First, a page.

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2003/10/06 join


© October 2003 Tony Lawrence

Unix "join" is a database operator for text files. Suppose you have two files that have related text in them: for example, /etc/passwd and /etc/group. We sort them on their group field ( sort -n -t : +2 /etc/passwd > j1; sort -n -t : +2 /etc/group > j2) and end up with files that look something like this:

(j1)
nobody:*:-2:-2:Unprivileged User:/dev/null:/dev/null
root:*:0:0:System Administrator:/var/root:/bin/tcsh
daemon:*:1:1:System Services:/var/root:/dev/null
smmsp:*:25:25:Sendmail User:/private/etc/mail:/dev/null
www:*:70:70:World Wide Web Server:/Library/WebServer:/dev/null
xxw:*:70:70:Inside Web Server:/Library/IWebServer:/dev/null
mysql:*:74:74:MySQL Server:/dev/null:/dev/null
sshd:*:75:75:sshd Privilege separation:/var/empty:/dev/null
unknown:*:99:99:Unknown User:/dev/null:/dev/null
apl:*:501:20:Anthony Lawrence:/Users/apl:/bin/bash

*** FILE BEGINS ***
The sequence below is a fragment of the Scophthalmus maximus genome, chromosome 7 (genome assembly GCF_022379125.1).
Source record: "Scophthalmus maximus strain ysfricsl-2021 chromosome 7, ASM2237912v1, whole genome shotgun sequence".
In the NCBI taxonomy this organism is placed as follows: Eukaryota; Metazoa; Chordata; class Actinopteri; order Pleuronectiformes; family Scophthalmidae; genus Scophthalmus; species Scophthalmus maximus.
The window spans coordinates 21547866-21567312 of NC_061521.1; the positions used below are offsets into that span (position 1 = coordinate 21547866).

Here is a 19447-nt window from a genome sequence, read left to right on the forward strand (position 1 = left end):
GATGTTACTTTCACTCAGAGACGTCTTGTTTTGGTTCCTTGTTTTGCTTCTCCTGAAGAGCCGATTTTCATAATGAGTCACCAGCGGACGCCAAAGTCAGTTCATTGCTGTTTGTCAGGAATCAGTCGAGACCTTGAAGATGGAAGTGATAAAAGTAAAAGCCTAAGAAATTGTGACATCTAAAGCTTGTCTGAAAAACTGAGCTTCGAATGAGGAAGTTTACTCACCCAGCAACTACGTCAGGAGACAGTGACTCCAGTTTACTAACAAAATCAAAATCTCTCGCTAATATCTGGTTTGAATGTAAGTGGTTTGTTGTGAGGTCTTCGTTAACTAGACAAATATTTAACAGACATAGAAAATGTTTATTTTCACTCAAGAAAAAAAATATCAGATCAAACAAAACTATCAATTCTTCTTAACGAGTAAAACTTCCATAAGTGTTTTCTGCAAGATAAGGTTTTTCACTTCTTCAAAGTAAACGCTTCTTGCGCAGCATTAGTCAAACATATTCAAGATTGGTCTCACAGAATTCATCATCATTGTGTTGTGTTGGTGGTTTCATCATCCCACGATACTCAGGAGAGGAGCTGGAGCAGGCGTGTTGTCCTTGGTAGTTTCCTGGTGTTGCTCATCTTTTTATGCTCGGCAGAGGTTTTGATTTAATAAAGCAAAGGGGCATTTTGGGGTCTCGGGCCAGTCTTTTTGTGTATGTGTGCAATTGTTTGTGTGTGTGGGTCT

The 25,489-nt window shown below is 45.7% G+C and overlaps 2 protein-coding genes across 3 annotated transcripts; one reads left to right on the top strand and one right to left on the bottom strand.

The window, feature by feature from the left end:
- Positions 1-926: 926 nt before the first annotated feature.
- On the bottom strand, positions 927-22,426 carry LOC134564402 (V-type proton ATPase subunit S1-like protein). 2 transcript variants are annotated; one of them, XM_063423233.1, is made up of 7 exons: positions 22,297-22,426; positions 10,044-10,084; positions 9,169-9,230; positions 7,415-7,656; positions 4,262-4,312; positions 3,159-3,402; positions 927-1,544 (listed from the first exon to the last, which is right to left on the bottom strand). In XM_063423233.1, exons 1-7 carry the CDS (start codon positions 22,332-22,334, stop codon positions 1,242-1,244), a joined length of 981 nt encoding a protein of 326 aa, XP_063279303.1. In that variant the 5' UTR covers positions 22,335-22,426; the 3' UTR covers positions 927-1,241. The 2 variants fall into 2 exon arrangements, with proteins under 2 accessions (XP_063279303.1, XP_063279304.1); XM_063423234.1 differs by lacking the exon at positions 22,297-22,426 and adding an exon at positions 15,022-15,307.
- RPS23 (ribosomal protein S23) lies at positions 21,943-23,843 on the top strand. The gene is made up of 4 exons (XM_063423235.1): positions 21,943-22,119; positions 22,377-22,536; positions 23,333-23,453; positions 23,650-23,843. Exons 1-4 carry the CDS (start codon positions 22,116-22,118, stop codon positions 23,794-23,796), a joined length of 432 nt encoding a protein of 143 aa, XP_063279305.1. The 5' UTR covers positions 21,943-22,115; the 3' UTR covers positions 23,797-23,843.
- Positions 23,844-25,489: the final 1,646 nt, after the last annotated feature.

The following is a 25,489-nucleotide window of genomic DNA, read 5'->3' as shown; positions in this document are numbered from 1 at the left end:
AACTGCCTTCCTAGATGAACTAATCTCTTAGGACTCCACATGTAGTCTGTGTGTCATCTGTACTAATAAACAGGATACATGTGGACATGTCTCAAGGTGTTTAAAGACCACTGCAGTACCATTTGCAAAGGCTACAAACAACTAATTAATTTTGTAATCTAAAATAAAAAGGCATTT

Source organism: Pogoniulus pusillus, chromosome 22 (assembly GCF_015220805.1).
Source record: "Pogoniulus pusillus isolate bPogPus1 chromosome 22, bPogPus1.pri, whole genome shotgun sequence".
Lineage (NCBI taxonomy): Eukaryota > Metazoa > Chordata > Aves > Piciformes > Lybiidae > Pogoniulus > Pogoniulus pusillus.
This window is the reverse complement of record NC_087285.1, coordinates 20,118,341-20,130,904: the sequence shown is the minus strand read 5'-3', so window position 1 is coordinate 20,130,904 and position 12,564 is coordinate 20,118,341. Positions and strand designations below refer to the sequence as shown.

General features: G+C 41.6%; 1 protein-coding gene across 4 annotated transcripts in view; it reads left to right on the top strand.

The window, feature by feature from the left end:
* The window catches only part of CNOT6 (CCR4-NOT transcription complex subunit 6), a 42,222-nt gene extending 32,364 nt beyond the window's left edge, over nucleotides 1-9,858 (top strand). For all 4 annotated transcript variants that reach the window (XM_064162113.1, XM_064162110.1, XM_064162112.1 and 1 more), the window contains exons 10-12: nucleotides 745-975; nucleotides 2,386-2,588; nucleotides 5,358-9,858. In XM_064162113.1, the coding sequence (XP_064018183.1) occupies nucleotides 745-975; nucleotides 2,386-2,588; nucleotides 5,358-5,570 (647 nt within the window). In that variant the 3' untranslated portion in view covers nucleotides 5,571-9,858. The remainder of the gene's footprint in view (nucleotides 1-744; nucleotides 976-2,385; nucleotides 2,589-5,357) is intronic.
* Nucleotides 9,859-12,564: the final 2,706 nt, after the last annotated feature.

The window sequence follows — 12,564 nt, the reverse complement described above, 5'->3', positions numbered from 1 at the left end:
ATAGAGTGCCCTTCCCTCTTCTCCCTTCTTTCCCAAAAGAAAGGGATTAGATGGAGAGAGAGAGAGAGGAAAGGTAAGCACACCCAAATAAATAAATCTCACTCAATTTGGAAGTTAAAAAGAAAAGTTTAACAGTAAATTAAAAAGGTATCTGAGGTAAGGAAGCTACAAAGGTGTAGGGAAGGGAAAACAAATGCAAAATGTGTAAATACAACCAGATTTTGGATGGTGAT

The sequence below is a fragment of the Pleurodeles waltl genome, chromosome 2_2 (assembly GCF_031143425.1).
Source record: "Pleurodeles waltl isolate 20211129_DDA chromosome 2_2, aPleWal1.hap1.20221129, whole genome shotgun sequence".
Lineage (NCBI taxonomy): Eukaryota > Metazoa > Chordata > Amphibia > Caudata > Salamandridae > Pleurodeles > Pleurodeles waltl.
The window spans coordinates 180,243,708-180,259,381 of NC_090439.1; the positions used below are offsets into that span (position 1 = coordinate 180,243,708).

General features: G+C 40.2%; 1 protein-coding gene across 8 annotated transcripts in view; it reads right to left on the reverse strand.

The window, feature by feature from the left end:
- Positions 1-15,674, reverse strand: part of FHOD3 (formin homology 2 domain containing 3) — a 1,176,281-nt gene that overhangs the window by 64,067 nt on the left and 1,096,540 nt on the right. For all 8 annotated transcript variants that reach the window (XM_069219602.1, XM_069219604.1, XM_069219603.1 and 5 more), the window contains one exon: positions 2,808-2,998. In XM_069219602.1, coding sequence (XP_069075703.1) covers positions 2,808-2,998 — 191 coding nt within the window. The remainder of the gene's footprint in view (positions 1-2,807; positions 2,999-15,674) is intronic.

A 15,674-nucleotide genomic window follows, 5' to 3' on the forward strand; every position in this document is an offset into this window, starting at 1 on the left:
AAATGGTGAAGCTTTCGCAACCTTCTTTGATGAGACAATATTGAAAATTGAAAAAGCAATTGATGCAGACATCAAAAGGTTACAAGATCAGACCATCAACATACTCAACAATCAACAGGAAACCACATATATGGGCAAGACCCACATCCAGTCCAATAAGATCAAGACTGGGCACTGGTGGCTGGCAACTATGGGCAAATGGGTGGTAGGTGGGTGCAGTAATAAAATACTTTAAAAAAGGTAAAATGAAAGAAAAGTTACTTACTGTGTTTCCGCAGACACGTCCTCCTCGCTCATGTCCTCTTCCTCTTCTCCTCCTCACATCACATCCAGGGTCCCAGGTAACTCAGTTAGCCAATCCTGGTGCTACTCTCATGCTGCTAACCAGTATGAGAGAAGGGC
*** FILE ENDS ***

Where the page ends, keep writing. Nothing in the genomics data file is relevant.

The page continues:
(j2)
nobody:*:-2:
nogroup:*:-1:
wheel:*:0:root
daemon:*:1:root
smmsp:*:25:
network:*:69:
www:*:70:
mysql:*:74:
sshd:*:75:
admin:*:80:root
unknown:*:99:
 

(Files shortened for clarity). Now we use join:

bash-2.05a$ join -t : -j 3 j1 j2
-2:nobody:*:-2:Unprivileged User:/dev/null:/dev/null:nobody:*: 
0:root:*:0:System Administrator:/var/root:/bin/tcsh:wheel:*:root  
1:daemon:*:1:System Services:/var/root:/dev/null:daemon:*:root
25:smmsp:*:25:Sendmail User:/private/etc/mail:/dev/null:smmsp:*:
70:www:*:70:World Wide Web Server:/Library/WebServer:/dev/null:www:*:
70:xxw:*:70:70:Inside Web Server:/Library/IWebServer:/dev/null:www:*:
74:mysql:*:74:MySQL Server:/dev/null:/dev/null:mysql:*:
75:sshd:*:75:sshd Privilege separation:/var/empty:/dev/null:sshd:*: 
99:unknown:*:99:Unknown User:/dev/null:/dev/null:unknown:*:  
 

Which gives us the matching lines from each file joined together in one line. Rather purposeless here, of course.

MSDOS once had a "join" command. Its purpose was to operate much like Unix mount and join two drives rather than having them be separate drive letters. That was of course exactly what they should have done originally; the curse of using drive letters still makes Windows more clumsy than it needs to be.


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